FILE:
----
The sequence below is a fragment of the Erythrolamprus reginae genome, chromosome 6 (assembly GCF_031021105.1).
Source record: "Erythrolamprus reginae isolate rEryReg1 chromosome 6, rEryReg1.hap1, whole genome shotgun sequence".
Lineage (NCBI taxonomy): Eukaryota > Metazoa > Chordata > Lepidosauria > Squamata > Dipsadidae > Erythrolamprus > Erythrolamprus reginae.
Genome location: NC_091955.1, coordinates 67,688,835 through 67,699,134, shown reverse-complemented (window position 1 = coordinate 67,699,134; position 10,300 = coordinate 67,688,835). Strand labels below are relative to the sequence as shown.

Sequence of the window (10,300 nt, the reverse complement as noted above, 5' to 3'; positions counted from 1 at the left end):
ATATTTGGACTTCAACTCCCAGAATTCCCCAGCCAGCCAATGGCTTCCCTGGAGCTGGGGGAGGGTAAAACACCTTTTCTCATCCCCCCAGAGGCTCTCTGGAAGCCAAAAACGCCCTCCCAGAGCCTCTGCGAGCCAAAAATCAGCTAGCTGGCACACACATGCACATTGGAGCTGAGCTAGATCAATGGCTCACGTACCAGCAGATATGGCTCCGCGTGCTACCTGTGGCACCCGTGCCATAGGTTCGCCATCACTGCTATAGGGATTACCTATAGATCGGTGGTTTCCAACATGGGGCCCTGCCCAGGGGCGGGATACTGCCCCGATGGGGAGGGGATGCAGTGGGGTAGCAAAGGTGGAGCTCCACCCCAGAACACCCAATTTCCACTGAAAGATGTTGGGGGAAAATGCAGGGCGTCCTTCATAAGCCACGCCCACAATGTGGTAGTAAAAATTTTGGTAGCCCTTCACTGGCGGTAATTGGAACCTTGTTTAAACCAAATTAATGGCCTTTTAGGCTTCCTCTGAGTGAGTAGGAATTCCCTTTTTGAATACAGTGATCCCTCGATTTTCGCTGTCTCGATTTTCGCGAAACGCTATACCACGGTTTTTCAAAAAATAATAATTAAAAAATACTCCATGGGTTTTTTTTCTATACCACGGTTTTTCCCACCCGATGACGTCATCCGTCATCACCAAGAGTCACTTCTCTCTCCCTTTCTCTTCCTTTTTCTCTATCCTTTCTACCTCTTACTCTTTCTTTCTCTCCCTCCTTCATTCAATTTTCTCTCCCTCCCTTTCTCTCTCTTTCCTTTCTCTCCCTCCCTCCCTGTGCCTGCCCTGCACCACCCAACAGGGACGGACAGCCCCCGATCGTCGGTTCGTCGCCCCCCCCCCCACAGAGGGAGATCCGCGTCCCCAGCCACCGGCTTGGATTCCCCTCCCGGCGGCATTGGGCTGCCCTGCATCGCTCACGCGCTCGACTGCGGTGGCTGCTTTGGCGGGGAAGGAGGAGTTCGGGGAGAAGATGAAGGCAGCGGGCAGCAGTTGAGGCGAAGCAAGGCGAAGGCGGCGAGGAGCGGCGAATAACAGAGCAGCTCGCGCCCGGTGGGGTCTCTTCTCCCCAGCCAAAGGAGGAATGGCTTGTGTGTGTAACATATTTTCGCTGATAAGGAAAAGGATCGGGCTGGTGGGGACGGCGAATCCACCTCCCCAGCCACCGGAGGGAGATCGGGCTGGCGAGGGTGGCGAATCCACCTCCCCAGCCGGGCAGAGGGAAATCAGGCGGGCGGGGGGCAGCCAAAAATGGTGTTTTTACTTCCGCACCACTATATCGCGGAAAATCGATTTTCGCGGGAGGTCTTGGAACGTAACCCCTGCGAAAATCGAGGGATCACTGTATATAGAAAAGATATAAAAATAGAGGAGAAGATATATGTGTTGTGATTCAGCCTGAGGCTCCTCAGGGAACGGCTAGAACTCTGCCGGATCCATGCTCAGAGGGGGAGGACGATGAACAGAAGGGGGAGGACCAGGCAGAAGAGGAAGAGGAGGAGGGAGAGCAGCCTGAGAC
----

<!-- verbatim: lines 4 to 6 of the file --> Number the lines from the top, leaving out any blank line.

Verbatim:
Genome location: NC_091955.1, coordinates 67,688,835 through 67,699,134, shown reverse-complemented (window position 1 = coordinate 67,699,134; position 10,300 = coordinate 67,688,835). Strand labels below are relative to the sequence as shown.

Sequence of the window (10,300 nt, the reverse complement as noted above, 5' to 3'; positions counted from 1 at the left end):
ATATTTGGACTTCAACTCCCAGAATTCCCCAGCCAGCCAATGGCTTCCCTGGAGCTGGGGGAGGGTAAAACACCTTTTCTCATCCCCCCAGAGGCTCTCTGGAAGCCAAAAACGCCCTCCCAGAGCCTCTGCGAGCCAAAAATCAGCTAGCTGGCACACACATGCACATTGGAGCTGAGCTAGATCAATGGCTCACGTACCAGCAGATATGGCTCCGCGTGCTACCTGTGGCACCCGTGCCATAGGTTCGCCATCACTGCTATAGGGATTACCTATAGATCGGTGGTTTCCAACATGGGGCCCTGCCCAGGGGCGGGATACTGCCCCGATGGGGAGGGGATGCAGTGGGGTAGCAAAGGTGGAGCTCCACCCCAGAACACCCAATTTCCACTGAAAGATGTTGGGGGAAAATGCAGGGCGTCCTTCATAAGCCACGCCCACAATGTGGTAGTAAAAATTTTGGTAGCCCTTCACTGGCGGTAATTGGAACCTTGTTTAAACCAAATTAATGGCCTTTTAGGCTTCCTCTGAGTGAGTAGGAATTCCCTTTTTGAATACAGTGATCCCTCGATTTTCGCTGTCTCGATTTTCGCGAAACGCTATACCACGGTTTTTCAAAAAATAATAATTAAAAAATACTCCATGGGTTTTTTTTCTATACCACGGTTTTTCCCACCCGATGACGTCATCCGTCATCACCAAGAGTCACTTCTCTCTCCCTTTCTCTTCCTTTTTCTCTATCCTTTCTACCTCTTACTCTTTCTTTCTCTCCCTCCTTCATTCAATTTTCTCTCCCTCCCTTTCTCTCTCTTTCCTTTCTCTCCCTCCCTCCCTGTGCCTGCCCTGCACCACCCAACAGGGACGGACAGCCCCCGATCGTCGGTTCGTCGCCCCCCCCCCCACAGAGGGAGATCCGCGTCCCCAGCCACCGGCTTGGATTCCCCTCCCGGCGGCATTGGGCTGCCCTGCATCGCTCACGCGCTCGACTGCGGTGGCTGCTTTGGCGGGGAAGGAGGAGTTCGGGGAGAAGATGAAGGCAGCGGGCAGCAGTTGAGGCGAAGCAAGGCGAAGGCGGCGAGGAGCGGCGAATAACAGAGCAGCTCGCGCCCGGTGGGGTCTCTTCTCCCCAGCCAAAGGAGGAATGGCTTGTGTGTGTAACATATTTTCGCTGATAAGGAAAAGGATCGGGCTGGTGGGGACGGCGAATCCACCTCCCCAGCCACCGGAGGGAGATCGGGCTGGCGAGGGTGGCGAATCCACCTCCCCAGCCGGGCAGAGGGAAATCAGGCGGGCGGGGGGCAGCCAAAAATGGTGTTTTTACTTCCGCACCACTATATCGCGGAAAATCGATTTTCGCGGGAGGTCTTGGAACGTAACCCCTGCGAAAATCGAGGGATCACTGTATATAGAAAAGATATAAAAATAGAGGAGAAGATATATGTGTTGTGATTCAGCCTGAGGCTCCTCAGGGAACGGCTAGAACTCTGCCGGATCCATGCTCAGAGGGGGAGGACGATGAACAGAAGGGGGAGGACCAGGCAGAAGAGGAAGAGGAGGAGGGAGAGCAGCCTGAGAC